The method of treatment wherein multiple apparatus as disclosed herein are inoculated with biologically active organisms and introduced into a contaminated soil or other media to achieve bioremediation of the contaminated soil or transformation of the media.
The method of treatment wherein each apparatus is located within a grid pattern such that it is spaced somewhat equidistant from the adjacent apparatus within the grid. The method of treatment wherein one apparatus is set apart from other apparatus by a prescribed distance. The method of treatment wherein the offset distance between devices is adjusted so as to be the distance that the mycelium of the specifically selected strain of fungi is able to bridge, and form an intersecting cross linkage with the mycelium from another similarly inoculated device that is located within the grid.
The method of treatment wherein the distance between the placement of apparatus is set at the distance that a selected strain of fungi is able to leap-off of one apparatus and colonize a substrate composed of similar materials that have not been inoculated.
The method of treatment wherein separate apparatus within the treatment zone or media are inoculated with different strains of fungi, or combinations of fungi and bacteria.
The method of treatment wherein a previously placed vessel of the apparatus is replaced by driving or inserting a second vessel into the hollow central core thus causing the original vessel to burst and be forced into the surrounding media or contaminated soil. The method of treatment wherein the replacement vessel is intended to restore aerobic conditions to a specific application point within a contamination site or media.
The method of treatment wherein the replacement vessel is intended to replenish the substrate with a fresh supply of the selected organism for the continued colonization of the target media or contaminated soil. The method of treatment wherein the replacement vessel is intended to re-introduce the same culture of microorganism into the media or contaminated soil. The method of treatment wherein the replacement vessel is intended to introduce a different strain of biological organism into the medium or contaminated soil to replace the existing strain.
The method of treatment wherein the replacement vessel is intended to introduce a different second strain or multiple strains of biological organism(s) into the medium or contaminated soil to assist the first strain with mutual synergistic, or sequential co-metabolism of the substrate or contaminant.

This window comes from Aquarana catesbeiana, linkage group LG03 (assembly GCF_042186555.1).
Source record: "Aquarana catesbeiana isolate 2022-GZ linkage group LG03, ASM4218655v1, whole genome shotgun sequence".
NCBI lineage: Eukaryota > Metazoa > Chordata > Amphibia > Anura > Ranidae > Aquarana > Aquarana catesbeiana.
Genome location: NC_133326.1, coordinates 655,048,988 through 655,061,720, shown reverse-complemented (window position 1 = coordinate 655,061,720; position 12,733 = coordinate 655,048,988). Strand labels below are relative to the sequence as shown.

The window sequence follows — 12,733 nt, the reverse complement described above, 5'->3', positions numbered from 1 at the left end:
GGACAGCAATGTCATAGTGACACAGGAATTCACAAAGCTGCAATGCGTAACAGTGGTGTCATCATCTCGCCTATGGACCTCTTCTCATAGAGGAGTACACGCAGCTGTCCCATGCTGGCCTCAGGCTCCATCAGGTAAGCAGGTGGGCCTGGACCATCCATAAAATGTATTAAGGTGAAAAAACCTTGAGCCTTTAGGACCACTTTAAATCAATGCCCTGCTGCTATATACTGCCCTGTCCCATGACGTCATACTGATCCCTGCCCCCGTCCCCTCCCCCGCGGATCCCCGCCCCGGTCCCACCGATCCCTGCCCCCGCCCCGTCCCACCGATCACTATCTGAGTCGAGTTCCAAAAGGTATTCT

The method of treatment wherein the replacement vessel is intended to expand the circumference of the inoculation site by bursting and driving fragments of the first or previous device further into the surrounding media or contaminated soil.
The method of treatment wherein the apparatus improves the health, growth, or yield of trees, and other vascular plants. The method of treatment wherein the apparatus prevents or treats a plant related disease.
The method of treatment wherein the apparatus is placed into a hole that has been excavated by auger or other earth or media moving device.
The method of treatment wherein the ventilation cap that utilized with the vessel is an inverted container of plastic or other suitable material, that sheds water keeping the hollow interior dry while allowing air to enter to maintain humid aerobic conditions conducive for the growth of mycelium or bacteria.
The method of treatment wherein bunker spawn contained in fiber or fabric wrap is brought into direct contact with the apparatus facilitating mycelial bridging between device and bunker spawn.
The method of treatment wherein the device is covered with a mulch consisting of a carbon yielding source such as straw, saw dust cardboard, manure, or organic waste.
The method of treatment wherein the specific organism is a Monera that is cultured from indigenous Monera found in the location of the contamination and inoculated into the apparatus specifically for its ability to survive in or consume the target contaminant.
The Applicants intend to act as their own lexicographers in the Present Application. The definitions of terms appearing below supersedes the plain and ordinary meanings of those terms:
Permeability: Commonly symbolized as K or k, permeability is a measure of the ability of a material to transmit fluids. It is typically measured by application of Darcy's law.
Essentially Impermeable: A material which possesses the property of decreasing the rate of flow of a fluid that is a liquid through said material. Materials possessing this level of essential impermeability are rated at approximately 10,000 millidarcy or less. A millidarcy is a unit of permeability that describes the flow of a fluid through a media.